While the rest of the mid-size world moves toward a fuel-stingy future with four-cylinder-only engine lineups, Volkswagen is adding a six-cylinder back into the Passat family after a three-year absence. The 3.6-liter, narrow-angle V-6 makes 280 hp and 258 lb-ft and is mated to a six-speed dual-clutch automatic. The marketers say it's what the segment wants, but anybody who's driven Hyundai's 274-hp, 35-highway-mpg Sonata Turbo can make a compelling argument otherwise. Although the 200-hp version of the VW 2.0T is weak by today's standards, the Volkswagen Group has other applications where the 2.0T produces more than 260 hp and 250 lb-ft. The VR6 wasn't on hand for our test drive, but the decision not to use the turbo four-cylinder leaves us sore on a philosophical point. The company that committed to the turbo four long before Ford or Hyundai or BMW got religion is now forsaking its best engine for a market that is rapidly disappearing.
The peace offering is Volkswagen's superb 2.0-liter turbo-diesel. At 31/43 mpg, the 2.0 TDI is not as efficient as either the Ford Fusion Hybrid or the Hyundai Sonata Hybrid, but it's an engine that, compared with the other fuel-economy specials, carries the virtues of big torque and big spirit. The choice of either a six-speed manual or a six-speed dual-clutch automatic is a reminder that this diesel is the driving man's alternative to a hybrid. It delivers a broad band of turbocharged thrust scaled to a diesel's truncated tachometer and complemented by the crisp, full-throttle upshifts of the DSG transmission.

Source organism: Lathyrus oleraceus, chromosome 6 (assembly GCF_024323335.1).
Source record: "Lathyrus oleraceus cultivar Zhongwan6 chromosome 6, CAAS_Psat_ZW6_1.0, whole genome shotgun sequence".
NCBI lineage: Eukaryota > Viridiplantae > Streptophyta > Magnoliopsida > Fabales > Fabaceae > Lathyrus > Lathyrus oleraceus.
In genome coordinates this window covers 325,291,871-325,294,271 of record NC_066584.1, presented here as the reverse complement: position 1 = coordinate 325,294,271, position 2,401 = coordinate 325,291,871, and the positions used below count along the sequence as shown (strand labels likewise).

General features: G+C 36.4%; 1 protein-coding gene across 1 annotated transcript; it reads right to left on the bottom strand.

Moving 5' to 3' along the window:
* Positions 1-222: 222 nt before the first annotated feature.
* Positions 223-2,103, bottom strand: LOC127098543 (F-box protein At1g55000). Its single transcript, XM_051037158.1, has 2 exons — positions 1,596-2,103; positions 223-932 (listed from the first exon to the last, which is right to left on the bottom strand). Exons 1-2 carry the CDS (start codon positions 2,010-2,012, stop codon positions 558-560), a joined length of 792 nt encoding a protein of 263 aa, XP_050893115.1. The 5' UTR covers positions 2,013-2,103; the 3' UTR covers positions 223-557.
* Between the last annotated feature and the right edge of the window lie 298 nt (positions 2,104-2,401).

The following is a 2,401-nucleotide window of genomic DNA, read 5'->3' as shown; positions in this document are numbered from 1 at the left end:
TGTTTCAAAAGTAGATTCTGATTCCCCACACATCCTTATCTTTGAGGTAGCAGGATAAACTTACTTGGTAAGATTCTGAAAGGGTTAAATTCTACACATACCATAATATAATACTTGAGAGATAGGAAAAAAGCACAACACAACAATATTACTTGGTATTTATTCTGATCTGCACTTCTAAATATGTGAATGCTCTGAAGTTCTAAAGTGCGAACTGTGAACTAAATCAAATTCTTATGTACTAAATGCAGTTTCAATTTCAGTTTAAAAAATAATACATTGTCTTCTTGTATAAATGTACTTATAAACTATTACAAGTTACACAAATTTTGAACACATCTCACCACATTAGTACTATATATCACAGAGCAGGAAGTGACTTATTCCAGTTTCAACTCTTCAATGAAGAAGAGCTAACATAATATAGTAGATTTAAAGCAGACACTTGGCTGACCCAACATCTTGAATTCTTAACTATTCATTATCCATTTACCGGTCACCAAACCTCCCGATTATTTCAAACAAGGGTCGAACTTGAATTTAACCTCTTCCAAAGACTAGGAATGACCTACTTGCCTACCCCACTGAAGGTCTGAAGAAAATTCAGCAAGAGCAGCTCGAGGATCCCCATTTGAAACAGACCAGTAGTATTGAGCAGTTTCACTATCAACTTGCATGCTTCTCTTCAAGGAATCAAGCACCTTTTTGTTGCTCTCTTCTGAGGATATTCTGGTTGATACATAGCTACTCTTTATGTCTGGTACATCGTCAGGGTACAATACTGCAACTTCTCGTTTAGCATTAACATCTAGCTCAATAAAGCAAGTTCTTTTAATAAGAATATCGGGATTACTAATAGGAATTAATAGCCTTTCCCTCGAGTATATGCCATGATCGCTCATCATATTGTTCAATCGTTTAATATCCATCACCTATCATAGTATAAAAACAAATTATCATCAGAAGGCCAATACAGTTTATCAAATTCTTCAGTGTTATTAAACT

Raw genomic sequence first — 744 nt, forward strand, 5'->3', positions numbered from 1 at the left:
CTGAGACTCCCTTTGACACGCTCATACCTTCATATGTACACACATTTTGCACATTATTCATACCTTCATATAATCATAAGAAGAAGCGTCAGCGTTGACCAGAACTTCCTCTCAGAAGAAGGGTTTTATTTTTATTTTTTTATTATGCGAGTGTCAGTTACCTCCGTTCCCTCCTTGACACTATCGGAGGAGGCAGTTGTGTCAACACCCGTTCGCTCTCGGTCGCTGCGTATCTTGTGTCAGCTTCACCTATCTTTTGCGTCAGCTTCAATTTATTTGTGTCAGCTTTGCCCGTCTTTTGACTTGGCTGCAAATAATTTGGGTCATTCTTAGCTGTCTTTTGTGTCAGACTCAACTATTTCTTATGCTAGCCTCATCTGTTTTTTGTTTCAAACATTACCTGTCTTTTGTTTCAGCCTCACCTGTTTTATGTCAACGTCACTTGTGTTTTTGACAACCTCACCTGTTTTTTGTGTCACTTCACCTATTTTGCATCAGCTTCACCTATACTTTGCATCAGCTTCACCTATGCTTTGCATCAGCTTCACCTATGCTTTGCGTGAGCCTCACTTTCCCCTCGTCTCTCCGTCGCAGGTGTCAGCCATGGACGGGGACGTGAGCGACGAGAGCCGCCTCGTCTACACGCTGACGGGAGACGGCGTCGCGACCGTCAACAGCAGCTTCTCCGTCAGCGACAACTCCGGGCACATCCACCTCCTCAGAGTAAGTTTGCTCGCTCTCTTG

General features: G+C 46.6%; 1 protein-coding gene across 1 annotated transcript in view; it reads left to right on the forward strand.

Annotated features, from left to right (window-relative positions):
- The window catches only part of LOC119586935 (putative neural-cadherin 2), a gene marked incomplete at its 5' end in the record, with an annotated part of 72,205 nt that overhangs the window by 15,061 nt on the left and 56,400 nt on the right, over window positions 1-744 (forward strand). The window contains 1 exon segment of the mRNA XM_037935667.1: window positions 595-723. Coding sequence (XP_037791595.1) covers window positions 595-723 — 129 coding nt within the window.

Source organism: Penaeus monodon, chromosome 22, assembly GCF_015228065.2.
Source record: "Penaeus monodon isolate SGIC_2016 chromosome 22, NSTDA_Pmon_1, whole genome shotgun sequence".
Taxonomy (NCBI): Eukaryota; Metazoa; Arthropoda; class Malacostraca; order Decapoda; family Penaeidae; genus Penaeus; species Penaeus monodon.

The Passat's weight (a reasonable 3400 pounds in TDI spec) necessitates the 2.0-liter diesel's first use of a urea tank to clean up exhaust emissions. It will need to be refilled at 10,000-mile intervals. Curiously, the largest and most expensive of the TDI cars is less refined than what you get with the Golf TDI. In the Passat, the engine is both louder and transmits more vibration into the cabin, and at every stop there's the audible slap of liquid -- either fuel or urea -- sloshing against the front of the tank.